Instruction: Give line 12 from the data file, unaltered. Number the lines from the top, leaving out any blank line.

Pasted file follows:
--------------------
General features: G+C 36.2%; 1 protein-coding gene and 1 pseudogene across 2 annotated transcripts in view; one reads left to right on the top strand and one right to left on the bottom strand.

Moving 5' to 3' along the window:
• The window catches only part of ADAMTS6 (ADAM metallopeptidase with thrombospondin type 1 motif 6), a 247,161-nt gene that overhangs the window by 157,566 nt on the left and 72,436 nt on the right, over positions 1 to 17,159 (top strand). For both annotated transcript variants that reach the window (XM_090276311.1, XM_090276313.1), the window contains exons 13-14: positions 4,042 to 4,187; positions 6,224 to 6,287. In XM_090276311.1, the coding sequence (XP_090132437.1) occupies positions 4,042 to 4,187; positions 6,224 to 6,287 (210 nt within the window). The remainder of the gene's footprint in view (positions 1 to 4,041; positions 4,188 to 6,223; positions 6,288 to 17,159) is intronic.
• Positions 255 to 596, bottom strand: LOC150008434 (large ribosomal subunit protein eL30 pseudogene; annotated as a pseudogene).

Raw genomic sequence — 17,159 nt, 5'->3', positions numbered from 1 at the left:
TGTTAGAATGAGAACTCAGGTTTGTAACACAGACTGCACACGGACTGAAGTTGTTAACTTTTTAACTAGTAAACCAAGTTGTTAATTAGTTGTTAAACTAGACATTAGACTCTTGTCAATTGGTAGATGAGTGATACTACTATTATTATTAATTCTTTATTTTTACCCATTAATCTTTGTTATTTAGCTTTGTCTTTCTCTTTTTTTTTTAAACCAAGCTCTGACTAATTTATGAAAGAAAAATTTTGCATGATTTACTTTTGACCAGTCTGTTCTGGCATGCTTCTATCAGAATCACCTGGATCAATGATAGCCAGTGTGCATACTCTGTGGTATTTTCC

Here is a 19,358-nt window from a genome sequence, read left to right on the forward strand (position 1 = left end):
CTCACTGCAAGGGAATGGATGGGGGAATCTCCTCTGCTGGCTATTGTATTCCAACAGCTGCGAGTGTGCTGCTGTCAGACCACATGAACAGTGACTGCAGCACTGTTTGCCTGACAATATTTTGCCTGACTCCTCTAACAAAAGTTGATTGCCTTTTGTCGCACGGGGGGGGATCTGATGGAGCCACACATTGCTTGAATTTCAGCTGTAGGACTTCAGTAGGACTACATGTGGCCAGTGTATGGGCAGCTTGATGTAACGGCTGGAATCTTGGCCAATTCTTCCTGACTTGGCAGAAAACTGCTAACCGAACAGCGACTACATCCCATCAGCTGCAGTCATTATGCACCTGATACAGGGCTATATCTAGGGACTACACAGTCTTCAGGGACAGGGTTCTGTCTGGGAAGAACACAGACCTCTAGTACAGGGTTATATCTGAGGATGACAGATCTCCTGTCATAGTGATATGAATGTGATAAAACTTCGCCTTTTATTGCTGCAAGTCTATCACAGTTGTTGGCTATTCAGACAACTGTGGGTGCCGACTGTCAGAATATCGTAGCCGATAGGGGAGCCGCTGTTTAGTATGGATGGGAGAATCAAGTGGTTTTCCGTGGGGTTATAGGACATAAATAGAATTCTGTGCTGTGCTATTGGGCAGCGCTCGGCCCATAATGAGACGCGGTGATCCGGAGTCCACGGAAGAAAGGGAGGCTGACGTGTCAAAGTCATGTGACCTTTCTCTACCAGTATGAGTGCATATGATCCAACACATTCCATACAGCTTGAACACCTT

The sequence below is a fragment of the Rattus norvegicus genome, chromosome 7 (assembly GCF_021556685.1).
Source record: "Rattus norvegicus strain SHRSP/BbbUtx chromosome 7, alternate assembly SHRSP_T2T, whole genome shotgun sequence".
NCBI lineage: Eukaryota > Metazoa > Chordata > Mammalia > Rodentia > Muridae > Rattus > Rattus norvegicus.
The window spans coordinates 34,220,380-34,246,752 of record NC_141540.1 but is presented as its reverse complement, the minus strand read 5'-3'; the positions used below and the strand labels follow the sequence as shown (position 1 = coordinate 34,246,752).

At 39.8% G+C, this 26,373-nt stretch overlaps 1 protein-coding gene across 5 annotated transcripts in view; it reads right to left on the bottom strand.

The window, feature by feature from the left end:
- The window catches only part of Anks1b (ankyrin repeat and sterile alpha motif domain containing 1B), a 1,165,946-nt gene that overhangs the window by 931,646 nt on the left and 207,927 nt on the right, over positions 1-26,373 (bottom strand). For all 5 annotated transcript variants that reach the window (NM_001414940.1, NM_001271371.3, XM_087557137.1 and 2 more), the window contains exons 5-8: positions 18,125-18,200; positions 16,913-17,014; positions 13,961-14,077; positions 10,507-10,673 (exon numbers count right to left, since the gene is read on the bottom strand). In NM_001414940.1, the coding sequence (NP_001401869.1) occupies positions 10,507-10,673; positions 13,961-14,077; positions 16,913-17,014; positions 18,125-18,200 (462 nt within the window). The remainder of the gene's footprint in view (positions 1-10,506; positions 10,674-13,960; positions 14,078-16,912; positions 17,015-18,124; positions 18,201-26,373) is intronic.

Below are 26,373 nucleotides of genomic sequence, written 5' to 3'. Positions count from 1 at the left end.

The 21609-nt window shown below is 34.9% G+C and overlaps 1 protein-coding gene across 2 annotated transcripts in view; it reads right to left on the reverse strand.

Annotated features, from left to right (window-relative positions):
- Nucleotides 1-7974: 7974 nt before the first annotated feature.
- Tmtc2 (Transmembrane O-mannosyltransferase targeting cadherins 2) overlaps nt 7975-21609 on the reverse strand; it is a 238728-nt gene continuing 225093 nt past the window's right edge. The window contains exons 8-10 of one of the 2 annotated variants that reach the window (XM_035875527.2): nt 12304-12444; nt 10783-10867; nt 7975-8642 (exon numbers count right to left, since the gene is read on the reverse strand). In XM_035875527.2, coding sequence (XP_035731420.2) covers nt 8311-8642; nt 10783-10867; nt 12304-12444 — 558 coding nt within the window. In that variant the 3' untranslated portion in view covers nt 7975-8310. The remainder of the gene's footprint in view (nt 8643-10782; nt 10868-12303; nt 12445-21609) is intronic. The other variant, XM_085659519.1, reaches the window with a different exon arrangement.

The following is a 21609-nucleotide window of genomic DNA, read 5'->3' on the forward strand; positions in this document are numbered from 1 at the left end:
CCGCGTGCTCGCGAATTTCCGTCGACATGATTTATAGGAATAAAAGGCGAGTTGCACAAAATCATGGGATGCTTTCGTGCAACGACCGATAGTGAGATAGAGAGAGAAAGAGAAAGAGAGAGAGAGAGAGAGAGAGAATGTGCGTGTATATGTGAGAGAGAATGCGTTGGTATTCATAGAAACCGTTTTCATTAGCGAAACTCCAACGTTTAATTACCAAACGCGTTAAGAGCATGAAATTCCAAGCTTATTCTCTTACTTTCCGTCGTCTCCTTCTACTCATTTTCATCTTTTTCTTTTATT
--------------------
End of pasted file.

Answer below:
The window spans coordinates 34,220,380-34,246,752 of record NC_141540.1 but is presented as its reverse complement, the minus strand read 5'-3'; the positions used below and the strand labels follow the sequence as shown (position 1 = coordinate 34,246,752).